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Students "observe" an imaginary new planet in our galaxy from the relative distances of a ground-based telescope, the Hubble Telescope and a fly-by mission. After recording their observations and discussing the differences, they compare their... (View More) observations to actual images of Pluto taken from the New Horizons spacecraft during its July 2015 fly-by. (View Less)
Using a plastic tray filled with sand to represent a planetary surface, learners simulate the effects of wind, water and impacts. They will compare the surface effects they create with actual images of planetary surfaces- and determine the causes of... (View More) the features in the images. This activity was designed to be used in a library program. (View Less)
Students are tasked with virtually designing a spacecraft to withstand the harsh environment of the Van Allen Radiation belts- the location of many communication, GPS and weather satellites. The details of the challenge, along with videos on... (View More) radiation, a materials list (including descriptions, densities, costs, and testing), and subsystems information are included. (View Less)
This project engages students in the science and engineering processes used by NASA Astrobiologists as they explore our Solar System and try to answer the compelling question, "Are we Alone?" Students will identify science mission goals and select... (View More) an astrobiologically significant target of interest: Mars, Europa, Enceladus or Titan. Students will then design their mission to this target in search of their chosen biosignature(s). Students will encounter the same considerations and challenges facing NASA scientists and engineers as they search for life in our Solar System. Students will need to balance the return of their science data with engineering limitations such as power, mass and budget. Risk factors play a role and will add to the excitement in this interactive science and engineering activity. Astrobiobound! will help students see how science and systems engineering are integrated to achieve a focused scientific goal. Includes an alignment document for NGSS and Common Core State Standards. (View Less)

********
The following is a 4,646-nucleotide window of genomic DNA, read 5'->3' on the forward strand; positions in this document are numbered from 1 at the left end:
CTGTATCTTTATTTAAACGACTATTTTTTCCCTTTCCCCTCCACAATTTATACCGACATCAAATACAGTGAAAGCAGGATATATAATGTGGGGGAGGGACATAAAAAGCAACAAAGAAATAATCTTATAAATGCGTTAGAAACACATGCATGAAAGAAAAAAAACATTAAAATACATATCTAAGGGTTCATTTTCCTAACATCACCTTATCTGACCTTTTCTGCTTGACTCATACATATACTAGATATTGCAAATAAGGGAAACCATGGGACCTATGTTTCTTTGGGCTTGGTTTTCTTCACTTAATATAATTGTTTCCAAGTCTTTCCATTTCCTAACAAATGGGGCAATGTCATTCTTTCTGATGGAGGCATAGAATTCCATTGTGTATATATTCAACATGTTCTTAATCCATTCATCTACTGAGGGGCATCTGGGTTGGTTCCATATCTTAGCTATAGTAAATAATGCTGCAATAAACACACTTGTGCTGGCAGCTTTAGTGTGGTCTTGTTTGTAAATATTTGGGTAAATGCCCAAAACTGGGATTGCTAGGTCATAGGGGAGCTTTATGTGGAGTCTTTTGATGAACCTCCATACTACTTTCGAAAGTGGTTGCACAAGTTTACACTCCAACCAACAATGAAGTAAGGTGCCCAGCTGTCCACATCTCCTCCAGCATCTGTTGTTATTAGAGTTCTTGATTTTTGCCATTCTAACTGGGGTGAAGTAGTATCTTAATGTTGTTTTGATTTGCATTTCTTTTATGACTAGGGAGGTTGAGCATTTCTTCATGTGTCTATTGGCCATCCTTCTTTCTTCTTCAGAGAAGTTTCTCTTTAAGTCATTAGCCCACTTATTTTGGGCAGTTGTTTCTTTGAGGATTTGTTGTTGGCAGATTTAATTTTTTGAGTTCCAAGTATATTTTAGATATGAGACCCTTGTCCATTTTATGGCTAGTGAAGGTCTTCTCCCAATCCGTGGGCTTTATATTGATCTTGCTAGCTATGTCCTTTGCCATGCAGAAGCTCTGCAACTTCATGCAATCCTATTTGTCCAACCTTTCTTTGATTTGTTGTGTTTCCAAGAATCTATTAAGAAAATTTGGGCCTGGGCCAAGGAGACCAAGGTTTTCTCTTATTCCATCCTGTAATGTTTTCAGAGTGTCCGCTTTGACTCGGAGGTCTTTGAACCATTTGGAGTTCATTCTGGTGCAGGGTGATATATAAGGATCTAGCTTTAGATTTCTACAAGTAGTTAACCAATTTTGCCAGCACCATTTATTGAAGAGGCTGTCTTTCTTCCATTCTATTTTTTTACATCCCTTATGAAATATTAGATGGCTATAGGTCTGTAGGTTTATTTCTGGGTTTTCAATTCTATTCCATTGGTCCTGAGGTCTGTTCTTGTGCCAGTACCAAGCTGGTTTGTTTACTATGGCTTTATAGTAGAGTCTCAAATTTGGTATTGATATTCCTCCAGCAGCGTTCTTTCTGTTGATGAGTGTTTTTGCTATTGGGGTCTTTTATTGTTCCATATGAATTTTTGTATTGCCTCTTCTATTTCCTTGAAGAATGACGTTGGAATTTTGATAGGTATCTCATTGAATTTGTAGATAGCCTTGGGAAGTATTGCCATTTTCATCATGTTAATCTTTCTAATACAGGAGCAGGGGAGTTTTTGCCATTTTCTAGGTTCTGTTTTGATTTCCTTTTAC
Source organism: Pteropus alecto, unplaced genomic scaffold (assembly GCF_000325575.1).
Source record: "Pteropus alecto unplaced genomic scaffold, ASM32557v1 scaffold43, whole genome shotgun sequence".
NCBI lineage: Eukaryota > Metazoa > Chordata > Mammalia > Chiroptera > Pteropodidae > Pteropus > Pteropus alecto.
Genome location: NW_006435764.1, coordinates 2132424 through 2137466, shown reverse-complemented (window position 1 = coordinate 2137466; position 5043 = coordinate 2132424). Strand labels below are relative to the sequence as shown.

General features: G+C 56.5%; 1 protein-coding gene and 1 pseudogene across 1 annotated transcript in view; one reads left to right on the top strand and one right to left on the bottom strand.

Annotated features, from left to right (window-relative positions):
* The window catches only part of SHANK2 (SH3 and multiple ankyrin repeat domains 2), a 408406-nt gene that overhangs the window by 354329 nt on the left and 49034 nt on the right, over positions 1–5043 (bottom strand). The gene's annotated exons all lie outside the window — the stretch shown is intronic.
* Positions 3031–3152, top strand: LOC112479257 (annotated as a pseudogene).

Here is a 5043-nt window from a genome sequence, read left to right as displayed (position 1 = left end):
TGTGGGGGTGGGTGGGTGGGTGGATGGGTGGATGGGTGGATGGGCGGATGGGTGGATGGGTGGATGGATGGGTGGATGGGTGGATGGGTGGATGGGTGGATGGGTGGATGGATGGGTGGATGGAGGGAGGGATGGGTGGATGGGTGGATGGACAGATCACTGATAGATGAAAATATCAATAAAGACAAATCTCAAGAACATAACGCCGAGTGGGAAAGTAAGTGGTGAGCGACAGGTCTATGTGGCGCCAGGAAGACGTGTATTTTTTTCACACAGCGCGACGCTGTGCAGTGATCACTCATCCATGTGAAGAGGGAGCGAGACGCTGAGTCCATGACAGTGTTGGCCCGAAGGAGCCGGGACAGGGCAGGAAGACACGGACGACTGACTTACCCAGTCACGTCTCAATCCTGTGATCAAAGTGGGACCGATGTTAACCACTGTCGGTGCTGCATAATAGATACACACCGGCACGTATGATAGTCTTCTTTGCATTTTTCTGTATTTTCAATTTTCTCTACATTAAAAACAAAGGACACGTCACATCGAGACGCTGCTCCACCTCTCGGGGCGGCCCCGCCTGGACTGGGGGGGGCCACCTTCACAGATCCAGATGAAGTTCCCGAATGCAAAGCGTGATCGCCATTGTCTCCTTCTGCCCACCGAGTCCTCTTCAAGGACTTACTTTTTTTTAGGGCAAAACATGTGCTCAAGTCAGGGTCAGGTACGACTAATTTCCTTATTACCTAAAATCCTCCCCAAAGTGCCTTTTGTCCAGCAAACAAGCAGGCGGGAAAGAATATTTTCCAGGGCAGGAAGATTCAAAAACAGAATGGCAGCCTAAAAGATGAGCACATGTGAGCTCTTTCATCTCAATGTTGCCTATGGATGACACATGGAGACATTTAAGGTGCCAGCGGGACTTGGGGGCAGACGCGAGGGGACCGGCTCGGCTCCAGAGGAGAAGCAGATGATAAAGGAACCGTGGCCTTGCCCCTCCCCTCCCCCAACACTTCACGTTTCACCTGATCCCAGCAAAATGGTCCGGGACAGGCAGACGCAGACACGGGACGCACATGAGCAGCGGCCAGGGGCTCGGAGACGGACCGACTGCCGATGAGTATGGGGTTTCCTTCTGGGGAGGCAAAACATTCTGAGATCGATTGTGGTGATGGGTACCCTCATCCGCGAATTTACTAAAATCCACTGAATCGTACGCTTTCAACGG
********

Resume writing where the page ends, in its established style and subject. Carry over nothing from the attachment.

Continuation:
This Science On a Sphere (SOS) module is designed to help the public better understand the story of water on Mars and how we're learning more about it. It portrays the mystery of what happened to the water on Mars in the context of a detective... (View More) story. NASA's MAVEN mission (Mars Atmosphere and Volatile EvolutoN) will help solve this mystery by studying the Martian atmosphere, how it has changed over time, and how it interacts with the Sun and the solar wind. The module also delves into Mars exploration, featuring past, present, and future Mars missions, and includes an activity comparing images of water-related features on Earth and Mars. It will help people understand that a planet's climate can change over time and how learning more about Mars helps us learn more about Earth and other planets as well. Resources included are: script, SOS playlist and datasets, background and tips for the docent or facilitator, and image comparisons of water-related features on Earth and Mars. (View Less)
Learners create art inspired by authentic NASA planetary image data while learning to recognize the geology on planetary surfaces, uniquely inspiring learner engagement. This presentation and accompanying activity use the elements of art - shape,... (View More) line, color, texture, value - to make sense of features in NASA images, honing observation skills and inspiring questions. It aligns with the NGSS cross-cutting concept of Patterns. Videos, images, and an interactive poster that breaks down activity elements deepen user access. (View Less)
This activity focuses on the relationship between science of looking for life and the tools, on vehicles such as the Mars Rover, that make it possible. Learners will create their own models of a Mars rover. They determine what tools would be... (View More) necessary to help them better understand Mars (and something about life on Mars/its habitability). Then they work in teams to complete a design challenge where they incorporate these elements into their models, which must successfully complete a task. Teams may also work together to create a large-scale, lobby-sized version that may be put on display in the library to engage their community. The activity also includes specific tips for effectively engaging girls in STEM. This is activity 6 in Explore: Life on Mars? that was developed specifically for use in libraries. (View Less)
This is an activity about albedo, which is a measurement of the reflectance of a planetary surface. Learners will classify areas on an image in terms of albedo values and then sketch their own portion of an image from space. These sketches are... (View More) assembled to view the larger image that the class or group has created. Note: See Related & Supplemental Resources (right side of this page) for a link to download the student pages of this activity. (View Less)
This is an activity about how giant dish antennas work. Learners create a "sound cone" and use it to understand how the Deep Space Network antennas pick up radio communications from space.
This is a game about planning what to take on a space trip to Mars. Learners will decide on the appropriateness of items to take on a long trip to Mars and take into consideration the effects of zero gravity, limited electrical power, etc.